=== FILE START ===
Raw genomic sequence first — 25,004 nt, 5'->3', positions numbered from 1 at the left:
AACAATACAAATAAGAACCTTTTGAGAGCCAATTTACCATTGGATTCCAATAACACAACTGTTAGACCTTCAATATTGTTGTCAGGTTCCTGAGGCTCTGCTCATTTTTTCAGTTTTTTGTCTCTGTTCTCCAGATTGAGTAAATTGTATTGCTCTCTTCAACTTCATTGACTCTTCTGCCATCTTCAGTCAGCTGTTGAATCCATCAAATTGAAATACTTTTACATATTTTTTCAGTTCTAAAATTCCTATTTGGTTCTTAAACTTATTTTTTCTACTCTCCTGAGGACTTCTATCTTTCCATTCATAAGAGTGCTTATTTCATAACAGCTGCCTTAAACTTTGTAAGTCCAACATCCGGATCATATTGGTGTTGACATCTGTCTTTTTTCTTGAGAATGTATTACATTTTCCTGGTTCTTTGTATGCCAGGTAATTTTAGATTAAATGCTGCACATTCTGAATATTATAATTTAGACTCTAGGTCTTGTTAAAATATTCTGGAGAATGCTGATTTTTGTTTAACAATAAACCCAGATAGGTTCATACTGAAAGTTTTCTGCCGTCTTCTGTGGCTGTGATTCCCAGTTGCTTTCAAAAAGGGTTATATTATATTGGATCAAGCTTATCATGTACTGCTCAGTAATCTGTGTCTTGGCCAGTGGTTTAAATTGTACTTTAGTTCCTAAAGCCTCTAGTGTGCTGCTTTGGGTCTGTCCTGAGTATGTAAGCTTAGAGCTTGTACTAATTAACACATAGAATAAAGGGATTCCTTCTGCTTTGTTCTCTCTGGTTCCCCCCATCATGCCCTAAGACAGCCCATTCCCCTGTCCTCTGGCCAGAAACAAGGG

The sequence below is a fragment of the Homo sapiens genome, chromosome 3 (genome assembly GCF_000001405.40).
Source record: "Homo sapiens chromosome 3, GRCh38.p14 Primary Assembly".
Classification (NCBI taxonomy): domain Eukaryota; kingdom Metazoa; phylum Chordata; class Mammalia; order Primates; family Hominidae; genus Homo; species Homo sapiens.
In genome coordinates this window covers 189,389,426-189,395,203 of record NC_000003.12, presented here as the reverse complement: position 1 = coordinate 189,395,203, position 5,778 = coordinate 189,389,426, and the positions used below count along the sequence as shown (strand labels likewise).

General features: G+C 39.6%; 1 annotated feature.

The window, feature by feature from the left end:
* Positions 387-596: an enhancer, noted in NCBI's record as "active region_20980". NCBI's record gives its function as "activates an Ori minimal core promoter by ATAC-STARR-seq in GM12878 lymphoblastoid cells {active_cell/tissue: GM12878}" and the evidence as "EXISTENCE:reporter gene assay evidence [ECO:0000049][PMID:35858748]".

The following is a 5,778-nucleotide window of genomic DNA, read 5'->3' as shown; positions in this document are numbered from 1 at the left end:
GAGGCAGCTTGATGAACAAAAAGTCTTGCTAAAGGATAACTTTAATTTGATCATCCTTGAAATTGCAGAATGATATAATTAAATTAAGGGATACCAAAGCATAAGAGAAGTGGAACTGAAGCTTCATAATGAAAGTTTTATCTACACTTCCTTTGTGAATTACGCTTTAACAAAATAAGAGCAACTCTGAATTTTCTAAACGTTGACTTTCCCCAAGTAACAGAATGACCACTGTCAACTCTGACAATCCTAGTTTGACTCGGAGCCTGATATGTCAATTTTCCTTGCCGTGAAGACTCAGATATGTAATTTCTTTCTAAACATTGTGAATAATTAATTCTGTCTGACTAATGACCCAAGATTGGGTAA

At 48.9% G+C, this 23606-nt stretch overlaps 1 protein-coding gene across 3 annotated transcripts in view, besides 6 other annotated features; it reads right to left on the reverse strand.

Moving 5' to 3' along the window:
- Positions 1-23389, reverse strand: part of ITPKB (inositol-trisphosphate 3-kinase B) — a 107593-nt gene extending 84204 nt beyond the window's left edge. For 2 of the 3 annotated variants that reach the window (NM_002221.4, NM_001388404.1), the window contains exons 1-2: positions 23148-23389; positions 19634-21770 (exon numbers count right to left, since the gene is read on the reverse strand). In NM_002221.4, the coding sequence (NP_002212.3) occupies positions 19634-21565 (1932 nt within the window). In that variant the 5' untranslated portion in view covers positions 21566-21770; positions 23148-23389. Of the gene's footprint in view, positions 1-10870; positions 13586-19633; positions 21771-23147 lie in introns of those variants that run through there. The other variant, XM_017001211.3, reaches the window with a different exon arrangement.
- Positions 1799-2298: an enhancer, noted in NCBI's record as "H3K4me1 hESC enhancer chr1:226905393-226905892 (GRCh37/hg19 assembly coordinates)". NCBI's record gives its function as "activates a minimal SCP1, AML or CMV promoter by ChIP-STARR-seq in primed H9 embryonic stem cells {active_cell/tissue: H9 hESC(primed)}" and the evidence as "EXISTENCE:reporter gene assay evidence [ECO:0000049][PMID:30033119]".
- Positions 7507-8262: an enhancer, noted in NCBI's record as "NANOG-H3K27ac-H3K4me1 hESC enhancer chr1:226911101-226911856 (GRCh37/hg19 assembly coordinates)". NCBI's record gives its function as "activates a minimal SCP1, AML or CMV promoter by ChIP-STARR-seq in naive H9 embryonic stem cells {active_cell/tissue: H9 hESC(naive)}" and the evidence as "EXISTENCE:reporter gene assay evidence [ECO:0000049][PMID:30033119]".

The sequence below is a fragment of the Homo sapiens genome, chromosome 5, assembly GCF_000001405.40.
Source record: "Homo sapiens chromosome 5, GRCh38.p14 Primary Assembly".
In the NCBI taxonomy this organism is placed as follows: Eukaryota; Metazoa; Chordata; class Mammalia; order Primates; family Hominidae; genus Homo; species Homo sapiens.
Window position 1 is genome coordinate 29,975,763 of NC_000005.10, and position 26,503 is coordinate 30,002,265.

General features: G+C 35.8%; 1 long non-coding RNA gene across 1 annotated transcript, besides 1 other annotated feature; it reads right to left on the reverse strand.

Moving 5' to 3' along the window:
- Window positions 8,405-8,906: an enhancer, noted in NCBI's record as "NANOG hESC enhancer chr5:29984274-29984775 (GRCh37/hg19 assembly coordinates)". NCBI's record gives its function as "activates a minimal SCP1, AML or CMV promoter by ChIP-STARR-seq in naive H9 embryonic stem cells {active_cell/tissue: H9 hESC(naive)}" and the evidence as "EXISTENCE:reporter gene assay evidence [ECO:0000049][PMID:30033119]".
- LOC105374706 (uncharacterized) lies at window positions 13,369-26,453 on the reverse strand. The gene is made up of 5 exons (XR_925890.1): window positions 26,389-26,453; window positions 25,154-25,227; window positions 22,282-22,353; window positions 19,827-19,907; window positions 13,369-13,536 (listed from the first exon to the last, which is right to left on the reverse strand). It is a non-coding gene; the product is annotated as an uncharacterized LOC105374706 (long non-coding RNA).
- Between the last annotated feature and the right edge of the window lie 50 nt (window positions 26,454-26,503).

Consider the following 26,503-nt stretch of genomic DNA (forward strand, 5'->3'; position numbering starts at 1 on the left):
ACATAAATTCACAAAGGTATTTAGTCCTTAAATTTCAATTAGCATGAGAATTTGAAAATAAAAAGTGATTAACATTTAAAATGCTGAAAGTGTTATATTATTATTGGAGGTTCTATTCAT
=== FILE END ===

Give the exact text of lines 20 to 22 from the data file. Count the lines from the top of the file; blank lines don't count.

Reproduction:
Window position 1 is genome coordinate 29,975,763 of NC_000005.10, and position 26,503 is coordinate 30,002,265.

General features: G+C 35.8%; 1 long non-coding RNA gene across 1 annotated transcript, besides 1 other annotated feature; it reads right to left on the reverse strand.

Moving 5' to 3' along the window: